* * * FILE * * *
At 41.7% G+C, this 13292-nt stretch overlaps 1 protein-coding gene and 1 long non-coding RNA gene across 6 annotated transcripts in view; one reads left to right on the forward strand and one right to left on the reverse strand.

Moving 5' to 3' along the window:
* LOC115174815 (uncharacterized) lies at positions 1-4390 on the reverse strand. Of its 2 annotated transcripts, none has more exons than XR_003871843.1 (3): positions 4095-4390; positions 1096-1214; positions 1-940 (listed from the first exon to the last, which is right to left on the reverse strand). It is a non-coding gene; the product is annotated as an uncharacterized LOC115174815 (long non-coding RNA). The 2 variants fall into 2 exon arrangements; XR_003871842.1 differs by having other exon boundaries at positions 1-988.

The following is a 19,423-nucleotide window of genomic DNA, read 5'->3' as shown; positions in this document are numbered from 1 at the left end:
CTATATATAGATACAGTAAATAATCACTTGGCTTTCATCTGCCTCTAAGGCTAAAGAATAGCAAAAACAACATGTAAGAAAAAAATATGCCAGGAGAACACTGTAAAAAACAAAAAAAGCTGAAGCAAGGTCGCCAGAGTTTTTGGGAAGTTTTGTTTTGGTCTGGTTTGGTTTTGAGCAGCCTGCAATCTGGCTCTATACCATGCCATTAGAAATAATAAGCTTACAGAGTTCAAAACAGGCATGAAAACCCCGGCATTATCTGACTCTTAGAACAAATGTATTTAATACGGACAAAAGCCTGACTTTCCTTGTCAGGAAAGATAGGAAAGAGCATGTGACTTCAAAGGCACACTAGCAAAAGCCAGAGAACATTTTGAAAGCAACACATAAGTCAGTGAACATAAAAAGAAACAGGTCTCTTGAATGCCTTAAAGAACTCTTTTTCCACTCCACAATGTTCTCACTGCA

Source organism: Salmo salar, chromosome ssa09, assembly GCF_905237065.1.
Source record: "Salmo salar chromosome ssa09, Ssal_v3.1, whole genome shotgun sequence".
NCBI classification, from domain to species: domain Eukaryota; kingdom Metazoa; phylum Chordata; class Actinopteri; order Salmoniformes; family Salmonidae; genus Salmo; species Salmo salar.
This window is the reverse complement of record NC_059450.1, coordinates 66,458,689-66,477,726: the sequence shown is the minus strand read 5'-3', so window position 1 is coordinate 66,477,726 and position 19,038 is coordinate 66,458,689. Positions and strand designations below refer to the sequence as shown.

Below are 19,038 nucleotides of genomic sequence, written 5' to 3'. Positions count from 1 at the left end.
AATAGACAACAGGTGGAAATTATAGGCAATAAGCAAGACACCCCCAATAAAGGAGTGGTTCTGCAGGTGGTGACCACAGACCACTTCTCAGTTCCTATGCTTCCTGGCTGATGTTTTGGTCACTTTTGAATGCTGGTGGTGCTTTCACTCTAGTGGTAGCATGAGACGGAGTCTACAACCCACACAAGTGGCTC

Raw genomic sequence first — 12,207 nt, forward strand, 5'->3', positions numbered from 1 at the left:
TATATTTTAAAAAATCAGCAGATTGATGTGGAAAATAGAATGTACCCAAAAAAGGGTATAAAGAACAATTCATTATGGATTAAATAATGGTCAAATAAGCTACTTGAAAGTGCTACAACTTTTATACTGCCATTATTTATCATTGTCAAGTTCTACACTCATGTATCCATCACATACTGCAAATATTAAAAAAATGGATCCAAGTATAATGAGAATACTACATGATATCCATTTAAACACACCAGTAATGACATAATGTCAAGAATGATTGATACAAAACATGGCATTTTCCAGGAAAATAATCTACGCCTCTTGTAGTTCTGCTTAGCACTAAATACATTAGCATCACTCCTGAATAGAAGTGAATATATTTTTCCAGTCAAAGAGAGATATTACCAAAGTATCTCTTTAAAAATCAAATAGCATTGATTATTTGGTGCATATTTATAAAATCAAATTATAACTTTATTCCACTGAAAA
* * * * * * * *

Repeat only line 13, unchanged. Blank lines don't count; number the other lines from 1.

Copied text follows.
TATATTTTAAAAAATCAGCAGATTGATGTGGAAAATAGAATGTACCCAAAAAAGGGTATAAAGAACAATTCATTATGGATTAAATAATGGTCAAATAAGCTACTTGAAAGTGCTACAACTTTTATACTGCCATTATTTATCATTGTCAAGTTCTACACTCATGTATCCATCACATACTGCAAATATTAAAAAAATGGATCCAAGTATAATGAGAATACTACATGATATCCATTTAAACACACCAGTAATGACATAATGTCAAGAATGATTGATACAAAACATGGCATTTTCCAGGAAAATAATCTACGCCTCTTGTAGTTCTGCTTAGCACTAAATACATTAGCATCACTCCTGAATAGAAGTGAATATATTTTTCCAGTCAAAGAGAGATATTACCAAAGTATCTCTTTAAAAATCAAATAGCATTGATTATTTGGTGCATATTTATAAAATCAAATTATAACTTTATTCCACTGAAAA